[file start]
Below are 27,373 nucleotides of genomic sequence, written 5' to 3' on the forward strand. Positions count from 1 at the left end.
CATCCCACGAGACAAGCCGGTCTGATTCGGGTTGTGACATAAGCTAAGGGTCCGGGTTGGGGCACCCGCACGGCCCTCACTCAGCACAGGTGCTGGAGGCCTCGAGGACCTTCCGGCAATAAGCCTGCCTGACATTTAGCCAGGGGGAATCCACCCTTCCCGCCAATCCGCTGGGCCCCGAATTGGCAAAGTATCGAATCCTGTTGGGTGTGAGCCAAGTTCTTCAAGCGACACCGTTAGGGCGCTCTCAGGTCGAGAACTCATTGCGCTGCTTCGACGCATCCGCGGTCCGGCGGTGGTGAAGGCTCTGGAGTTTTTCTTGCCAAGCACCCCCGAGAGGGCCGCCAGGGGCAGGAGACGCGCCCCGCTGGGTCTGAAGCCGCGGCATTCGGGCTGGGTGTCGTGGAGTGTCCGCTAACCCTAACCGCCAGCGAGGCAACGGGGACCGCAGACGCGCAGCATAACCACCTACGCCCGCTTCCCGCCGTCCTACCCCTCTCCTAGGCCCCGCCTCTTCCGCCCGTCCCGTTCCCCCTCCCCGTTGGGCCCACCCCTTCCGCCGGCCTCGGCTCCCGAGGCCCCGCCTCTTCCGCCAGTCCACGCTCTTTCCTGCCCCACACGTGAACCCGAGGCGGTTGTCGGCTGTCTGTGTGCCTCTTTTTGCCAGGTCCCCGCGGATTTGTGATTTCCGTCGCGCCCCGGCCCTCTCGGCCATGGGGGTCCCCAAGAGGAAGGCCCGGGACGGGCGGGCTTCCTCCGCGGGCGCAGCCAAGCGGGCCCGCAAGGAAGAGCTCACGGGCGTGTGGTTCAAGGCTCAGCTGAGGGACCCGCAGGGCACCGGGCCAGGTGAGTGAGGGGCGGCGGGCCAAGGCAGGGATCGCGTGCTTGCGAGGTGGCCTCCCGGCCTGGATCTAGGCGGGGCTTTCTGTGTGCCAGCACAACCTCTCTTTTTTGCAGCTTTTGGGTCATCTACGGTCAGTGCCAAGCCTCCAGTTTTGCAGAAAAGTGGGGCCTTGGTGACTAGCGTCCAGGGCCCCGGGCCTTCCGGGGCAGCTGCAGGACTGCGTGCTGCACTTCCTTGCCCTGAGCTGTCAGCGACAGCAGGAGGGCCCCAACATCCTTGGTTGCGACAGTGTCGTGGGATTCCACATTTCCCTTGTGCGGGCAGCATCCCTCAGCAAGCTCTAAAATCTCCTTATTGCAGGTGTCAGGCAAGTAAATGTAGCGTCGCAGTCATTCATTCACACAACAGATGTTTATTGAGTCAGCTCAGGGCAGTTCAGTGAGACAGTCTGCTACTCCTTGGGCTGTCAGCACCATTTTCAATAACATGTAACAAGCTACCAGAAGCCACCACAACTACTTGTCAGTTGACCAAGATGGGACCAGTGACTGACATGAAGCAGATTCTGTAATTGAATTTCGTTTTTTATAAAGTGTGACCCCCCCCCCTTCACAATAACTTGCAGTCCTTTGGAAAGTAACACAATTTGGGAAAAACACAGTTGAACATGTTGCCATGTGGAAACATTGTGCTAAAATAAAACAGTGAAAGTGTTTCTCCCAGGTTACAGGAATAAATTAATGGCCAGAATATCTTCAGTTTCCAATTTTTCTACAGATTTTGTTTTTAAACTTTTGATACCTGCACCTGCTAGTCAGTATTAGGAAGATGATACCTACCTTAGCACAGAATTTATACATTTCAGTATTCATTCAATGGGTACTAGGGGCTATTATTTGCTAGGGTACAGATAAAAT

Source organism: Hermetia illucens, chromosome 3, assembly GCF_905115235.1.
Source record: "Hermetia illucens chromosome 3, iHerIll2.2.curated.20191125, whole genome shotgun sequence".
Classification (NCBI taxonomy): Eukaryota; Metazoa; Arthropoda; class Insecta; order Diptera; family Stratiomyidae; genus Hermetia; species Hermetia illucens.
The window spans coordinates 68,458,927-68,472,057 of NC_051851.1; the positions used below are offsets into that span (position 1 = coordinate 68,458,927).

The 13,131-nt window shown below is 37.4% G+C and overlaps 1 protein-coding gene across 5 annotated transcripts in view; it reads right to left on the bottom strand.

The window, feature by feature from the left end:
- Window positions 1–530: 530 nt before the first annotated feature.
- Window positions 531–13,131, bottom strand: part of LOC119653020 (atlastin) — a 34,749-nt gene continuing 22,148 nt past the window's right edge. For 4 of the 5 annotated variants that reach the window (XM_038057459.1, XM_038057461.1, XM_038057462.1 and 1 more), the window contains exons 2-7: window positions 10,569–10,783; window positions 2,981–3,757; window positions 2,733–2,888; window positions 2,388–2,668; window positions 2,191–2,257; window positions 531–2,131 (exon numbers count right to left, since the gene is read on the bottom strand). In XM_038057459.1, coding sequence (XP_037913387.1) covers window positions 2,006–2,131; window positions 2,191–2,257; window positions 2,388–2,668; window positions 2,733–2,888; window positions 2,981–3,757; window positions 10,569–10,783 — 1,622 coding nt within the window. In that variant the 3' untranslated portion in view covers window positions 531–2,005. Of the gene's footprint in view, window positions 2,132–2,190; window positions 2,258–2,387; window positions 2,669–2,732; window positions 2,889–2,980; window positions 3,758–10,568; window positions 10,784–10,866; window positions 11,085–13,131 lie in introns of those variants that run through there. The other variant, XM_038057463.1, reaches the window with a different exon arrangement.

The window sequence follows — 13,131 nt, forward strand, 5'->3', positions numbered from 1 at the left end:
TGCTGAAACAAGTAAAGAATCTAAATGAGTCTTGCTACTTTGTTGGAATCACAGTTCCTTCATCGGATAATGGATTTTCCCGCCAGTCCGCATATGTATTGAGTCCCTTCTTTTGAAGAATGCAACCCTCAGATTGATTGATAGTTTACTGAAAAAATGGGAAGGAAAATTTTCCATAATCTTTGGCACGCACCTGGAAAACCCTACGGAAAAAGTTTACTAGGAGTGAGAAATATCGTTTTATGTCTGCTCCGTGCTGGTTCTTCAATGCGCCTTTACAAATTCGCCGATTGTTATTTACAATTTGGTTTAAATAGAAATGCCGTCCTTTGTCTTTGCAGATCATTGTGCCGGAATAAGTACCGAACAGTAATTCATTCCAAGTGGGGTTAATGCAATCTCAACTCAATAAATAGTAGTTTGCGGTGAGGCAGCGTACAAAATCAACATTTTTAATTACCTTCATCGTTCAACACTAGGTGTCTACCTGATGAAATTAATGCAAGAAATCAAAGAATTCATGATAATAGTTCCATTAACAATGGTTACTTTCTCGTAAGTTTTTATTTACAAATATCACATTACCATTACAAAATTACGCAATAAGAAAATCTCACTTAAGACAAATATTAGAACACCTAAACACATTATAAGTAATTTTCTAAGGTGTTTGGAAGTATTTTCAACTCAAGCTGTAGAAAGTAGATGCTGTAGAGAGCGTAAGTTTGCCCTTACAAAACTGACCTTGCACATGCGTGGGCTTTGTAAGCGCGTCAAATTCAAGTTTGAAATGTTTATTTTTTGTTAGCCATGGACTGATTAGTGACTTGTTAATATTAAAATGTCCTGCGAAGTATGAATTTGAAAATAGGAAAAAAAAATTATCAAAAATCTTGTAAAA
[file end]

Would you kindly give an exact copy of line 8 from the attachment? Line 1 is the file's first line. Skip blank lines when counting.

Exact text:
The window, feature by feature from the left end: